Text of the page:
A woman died and several others were injured at a village on the Greek island of Lesbos where several homes collapsed. There was no report of any damage from western Turkey where tremors shook buildings.
A woman died and 10 people were hurt on Monday when a 6.3-magnitude earthquake struck the Greek islands of Lesbos and Chios and the Aegean coast of western Turkey.
The middle-aged victim had been trapped for around seven hours in the ruins of her home in the Lesbos village of Vrisa, the area that bore the brunt of the strong quake and where several homes collapsed.
“Our fellow citizen who was trapped in the house that collapsed in Vrisa was pulled out dead,” Lesbos mayor Spyros Galinos said in a tweet.
Video footage shot by a Vrisa resident on a cellphone showed masonry from several single and two-level homes clogging the streets.
“It’s a difficult situation, we are facing a disaster,” Christiana Kalogirou, governor of the north Aegean region, told Greek state TV station.
“Some 10 people are injured,” she added.
“The army is bringing in tents so people can spend the night,” she said, adding that the south of Lesbos had taken the brunt of the quake.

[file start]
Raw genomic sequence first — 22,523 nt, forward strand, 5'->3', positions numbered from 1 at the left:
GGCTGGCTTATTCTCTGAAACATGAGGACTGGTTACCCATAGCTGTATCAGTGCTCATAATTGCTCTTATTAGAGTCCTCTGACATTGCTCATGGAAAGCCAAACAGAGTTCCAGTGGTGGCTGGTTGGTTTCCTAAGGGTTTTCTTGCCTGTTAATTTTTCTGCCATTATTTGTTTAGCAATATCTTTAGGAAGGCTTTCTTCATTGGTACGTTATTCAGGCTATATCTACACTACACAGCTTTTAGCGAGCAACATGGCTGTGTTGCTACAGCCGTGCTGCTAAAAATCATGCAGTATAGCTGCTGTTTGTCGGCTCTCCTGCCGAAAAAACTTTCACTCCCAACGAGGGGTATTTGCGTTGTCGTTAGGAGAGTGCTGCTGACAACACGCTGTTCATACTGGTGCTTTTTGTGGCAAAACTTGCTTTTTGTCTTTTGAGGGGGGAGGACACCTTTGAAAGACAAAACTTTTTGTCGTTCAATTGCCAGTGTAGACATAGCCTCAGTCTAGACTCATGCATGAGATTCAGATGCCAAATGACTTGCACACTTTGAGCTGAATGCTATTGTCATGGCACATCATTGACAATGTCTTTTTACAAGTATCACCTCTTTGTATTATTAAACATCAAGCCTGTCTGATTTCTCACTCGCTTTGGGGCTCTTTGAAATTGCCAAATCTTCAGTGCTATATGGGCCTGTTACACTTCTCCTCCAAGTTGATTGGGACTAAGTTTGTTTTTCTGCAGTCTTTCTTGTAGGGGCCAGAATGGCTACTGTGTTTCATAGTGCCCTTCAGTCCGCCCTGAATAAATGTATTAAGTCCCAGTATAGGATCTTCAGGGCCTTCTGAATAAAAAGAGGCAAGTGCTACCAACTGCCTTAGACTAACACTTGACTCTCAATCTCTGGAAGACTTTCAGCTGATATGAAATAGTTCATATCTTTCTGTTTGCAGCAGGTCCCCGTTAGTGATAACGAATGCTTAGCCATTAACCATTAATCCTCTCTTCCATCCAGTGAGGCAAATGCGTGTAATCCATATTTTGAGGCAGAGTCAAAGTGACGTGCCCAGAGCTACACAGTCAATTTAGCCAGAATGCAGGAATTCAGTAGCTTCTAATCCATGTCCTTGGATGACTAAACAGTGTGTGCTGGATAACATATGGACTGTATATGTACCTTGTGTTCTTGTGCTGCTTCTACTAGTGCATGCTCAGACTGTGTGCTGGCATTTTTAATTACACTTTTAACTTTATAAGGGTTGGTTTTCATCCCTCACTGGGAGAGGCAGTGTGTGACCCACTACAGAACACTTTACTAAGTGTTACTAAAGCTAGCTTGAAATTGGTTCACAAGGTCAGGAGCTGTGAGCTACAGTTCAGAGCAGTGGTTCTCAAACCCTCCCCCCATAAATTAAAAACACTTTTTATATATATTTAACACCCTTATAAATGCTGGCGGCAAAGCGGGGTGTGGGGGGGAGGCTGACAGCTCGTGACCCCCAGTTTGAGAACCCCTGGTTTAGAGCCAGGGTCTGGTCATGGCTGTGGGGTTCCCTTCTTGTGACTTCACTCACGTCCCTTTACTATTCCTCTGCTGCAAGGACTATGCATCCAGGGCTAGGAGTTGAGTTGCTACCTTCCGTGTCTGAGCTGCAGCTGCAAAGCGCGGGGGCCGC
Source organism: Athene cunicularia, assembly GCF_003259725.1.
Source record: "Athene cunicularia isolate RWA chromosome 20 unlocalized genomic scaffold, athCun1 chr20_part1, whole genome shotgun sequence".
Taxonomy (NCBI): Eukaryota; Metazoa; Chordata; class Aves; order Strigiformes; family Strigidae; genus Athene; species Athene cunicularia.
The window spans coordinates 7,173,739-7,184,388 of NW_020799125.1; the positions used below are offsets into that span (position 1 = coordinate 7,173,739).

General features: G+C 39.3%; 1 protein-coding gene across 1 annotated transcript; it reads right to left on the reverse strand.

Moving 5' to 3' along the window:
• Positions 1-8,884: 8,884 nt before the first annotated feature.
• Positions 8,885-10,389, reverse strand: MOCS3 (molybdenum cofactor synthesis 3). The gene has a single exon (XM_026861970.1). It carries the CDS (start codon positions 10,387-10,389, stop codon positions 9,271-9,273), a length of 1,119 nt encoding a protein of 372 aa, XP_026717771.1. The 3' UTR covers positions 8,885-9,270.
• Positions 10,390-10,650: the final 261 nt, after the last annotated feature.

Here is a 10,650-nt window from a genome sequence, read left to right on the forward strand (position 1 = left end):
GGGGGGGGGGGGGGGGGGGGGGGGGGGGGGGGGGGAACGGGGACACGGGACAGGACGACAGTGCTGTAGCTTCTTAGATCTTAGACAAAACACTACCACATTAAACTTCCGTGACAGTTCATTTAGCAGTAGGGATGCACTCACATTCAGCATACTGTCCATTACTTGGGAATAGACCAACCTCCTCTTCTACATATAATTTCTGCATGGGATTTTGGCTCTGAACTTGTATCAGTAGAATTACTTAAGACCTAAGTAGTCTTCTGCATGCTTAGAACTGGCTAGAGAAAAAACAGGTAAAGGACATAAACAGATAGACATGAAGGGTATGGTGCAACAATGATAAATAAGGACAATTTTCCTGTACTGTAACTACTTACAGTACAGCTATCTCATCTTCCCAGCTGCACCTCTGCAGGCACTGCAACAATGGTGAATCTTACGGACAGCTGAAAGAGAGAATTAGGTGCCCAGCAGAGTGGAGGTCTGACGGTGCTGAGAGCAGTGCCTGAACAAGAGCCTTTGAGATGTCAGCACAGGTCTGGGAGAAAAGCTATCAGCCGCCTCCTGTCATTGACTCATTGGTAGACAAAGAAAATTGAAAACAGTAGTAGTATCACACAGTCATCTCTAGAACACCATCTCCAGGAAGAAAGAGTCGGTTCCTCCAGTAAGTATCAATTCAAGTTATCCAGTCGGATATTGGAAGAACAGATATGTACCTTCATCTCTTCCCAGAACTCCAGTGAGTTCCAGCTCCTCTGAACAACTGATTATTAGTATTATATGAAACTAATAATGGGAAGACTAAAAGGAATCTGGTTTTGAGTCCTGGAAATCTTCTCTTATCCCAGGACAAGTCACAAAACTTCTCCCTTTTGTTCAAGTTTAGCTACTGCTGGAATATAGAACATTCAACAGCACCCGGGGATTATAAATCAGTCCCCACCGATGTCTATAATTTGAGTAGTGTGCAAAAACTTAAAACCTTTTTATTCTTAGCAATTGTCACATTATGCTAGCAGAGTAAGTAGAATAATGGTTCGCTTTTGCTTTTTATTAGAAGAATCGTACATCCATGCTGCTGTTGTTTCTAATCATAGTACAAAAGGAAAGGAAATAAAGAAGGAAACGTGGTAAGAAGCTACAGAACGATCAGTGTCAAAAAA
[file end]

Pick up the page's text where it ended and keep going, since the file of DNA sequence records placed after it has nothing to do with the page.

The tremor damaged at least three churches and shops in south Lesbos, local owners said, while rock slides blocked some roads.
There was no report of any damage from western Turkey where tremors shook buildings.
Izmir citizens alarmed
Witnesses in Izmir, Turkey’s third-largest city, said the earthquake was felt in the city centre and caused alarm among residents.
“The trembling was really bad. Everything in my clinic started shaking wildly, we all ran outside with the patients,” said Didem Eris, a 50-year-old dentist in Izmir’s Karsiyaka district.
We are very used to earthquakes as people of Izmir but this one was different. I thought to myself that this time we were going to die.
Social media users who said they were in western Turkey reported a strong and sustained tremor.
“We will be seeing the aftershocks of this in the coming hours, days and weeks,” said Haluk Ozener, head of Turkey’s Kandilli Observatory, noting that the aftershocks could have magnitudes of up to 5.5.
Major geological fault lines cross Turkey and small earthquakes are almost a daily occurrence.
This year alone, Turkey’s western Aegean coast was hit by several earthquakes of up to 5.5 magnitude, which brought back memories of past deadly earthquakes.
On August 17, 1999, a huge earthquake measuring more than 7.0 magnitude near the city of Izmir devastated vast areas in the country’s densely populated northwestern zone, notably around Istanbul, killing over 17,000 people.